b. The employees responsibility to respect confidentiality after termination of employment only pertains to the records of patients the employee examined, not the employers other patients.
c. The employee has a duty to respect confidentiality of patient information after employment only if the employment contract includes such a requirement.
d. Once the employment relationship ends, the employee is no longer ethically bound to protect the confidentiality of the employers records.
Answer 2: Termination of Practitioners Employment in a Private Practice
Regardless of the legality, it seems to me that its plain common sense and courtesy to maintain confidentiality of records once they are out of a practitioners [or employees] possession, says Chris Marquardt, O.D., of
The answer is: a. An employees obligation not to divulge patient information continues past the termination of employment.
Legally, the final responsibility for protecting confidentiality belongs to the employer, who is the owner of the records. However, an employee is legally and ethically bound to ensure confidentiality while working for the employer. So, a breach of confidentiality by an employee optometrist, if the employer is also involved, may result in discipline for both practitioners because the employer is legally responsible for the acts or omissions of an employee.
After the employment has ended, the employee is still legally and ethically bound to respect the confidentiality of individual patient information (whether this obligation is specified in the employment contract or not). This obligation extends to all the employers patients (and not merely those examined by the employee).
If copies of patient records are subsequently transferred to the ex-employee, the responsibility essentially becomes a joint one, with each practitioner responsible for the records in his or her possession.
(Source: Review of Optometry e-mail survey, n = 781)
An optometrist who is the co-owner of a private practice decides to sell all ownership interest and start a rival clinic. The practice bylaws confer ownership of the patient records upon the practice and do not permit departing shareholders to take records with them. What is the practices legal and ethical responsibility to provide patient information from the records after the optometrists departure?
a. If the optometrist requests patient information from the records, the practice must provide it.
b. The practice has no responsibility to provide patient information from the records to the optometrist.
c. Any information from records can only be given to the patients requesting it and not to the optometrist.
d. The practice must comply with requests from patients to transfer information from their records to the optometrist.
The patient owns the information in his/her record, says Don R. Dye, O.D., of
The answer is: d. For both legal and ethical reasons, patient information must be transferred to another practitioner upon the valid request of the patient. Failure to do so may be considered unprofessional conduct.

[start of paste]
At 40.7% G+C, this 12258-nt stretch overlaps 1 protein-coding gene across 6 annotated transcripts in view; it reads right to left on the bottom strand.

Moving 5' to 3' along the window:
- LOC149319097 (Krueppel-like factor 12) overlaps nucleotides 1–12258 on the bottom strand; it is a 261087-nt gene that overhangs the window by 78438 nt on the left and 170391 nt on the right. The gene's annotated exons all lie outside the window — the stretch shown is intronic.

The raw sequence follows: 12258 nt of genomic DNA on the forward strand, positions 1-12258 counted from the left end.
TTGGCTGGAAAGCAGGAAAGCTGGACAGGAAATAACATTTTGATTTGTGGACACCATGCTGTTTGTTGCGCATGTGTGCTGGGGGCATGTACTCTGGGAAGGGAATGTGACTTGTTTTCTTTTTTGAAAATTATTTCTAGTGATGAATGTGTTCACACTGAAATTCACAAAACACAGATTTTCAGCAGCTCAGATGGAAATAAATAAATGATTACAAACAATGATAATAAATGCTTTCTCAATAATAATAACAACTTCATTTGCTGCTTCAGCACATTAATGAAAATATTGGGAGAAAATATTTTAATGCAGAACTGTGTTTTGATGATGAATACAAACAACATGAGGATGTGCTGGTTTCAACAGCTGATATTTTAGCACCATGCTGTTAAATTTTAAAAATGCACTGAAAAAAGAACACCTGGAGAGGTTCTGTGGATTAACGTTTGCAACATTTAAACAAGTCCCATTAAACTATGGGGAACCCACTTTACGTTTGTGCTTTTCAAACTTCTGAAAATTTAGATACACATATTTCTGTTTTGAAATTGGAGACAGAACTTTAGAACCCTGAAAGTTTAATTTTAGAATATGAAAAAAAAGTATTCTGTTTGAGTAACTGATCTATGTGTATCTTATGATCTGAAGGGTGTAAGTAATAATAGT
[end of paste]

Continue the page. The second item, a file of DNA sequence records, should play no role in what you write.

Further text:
When a practice business entity (general partnership, limited liability company, professional association or corporation, Subchapter S corporation) is granted ownership of patient records, it is responsible for protecting confidential information (through its practitioners). A co-owner who leaves the practice usually does not have a legal right to this information (unless specifically allowed by the practice bylaws or rules). So, the practice should not comply with requests for patient information or records by the former co-owner unless accompanied by a written consent from the patient.
However, patients may request that information be provided to the optometrist. The practice then is ethically bound to transfer the information to ensure continuity of care. HIPAA allows patients to inspect their records, request correction of erroneous entries, and direct the transfer of information to successor doctors.
If a departing practitioner is allowed to take copies of patient records, he or she remains obligated to protect the confidentiality of the copies (and the information in them) as does the practice for the protection of the original records.
(Source: Review of Optometry e-mail survey, n = 782)
Question 4: Office Lease Agreement Requiring Records Transfer at Termination
The office lease agreement offered by a for-profit business corporation contains a clause stating that, upon termination of the lease, an independent optometrist must leave the patient records to a future optometrist who will be selected by the for-profit corporation. Can an optometrist ethically agree to such a provision?
a. An independent contractor owns the records of patients seen and therefore can ethically dispose of the records in this manner.
b. Leaving the records behind is ethical as long as another optometrist eventually takes possession of them.
c. This provision is not ethical because it does not provide for a successor practitioner who will respect confidentiality, as required by HIPAA.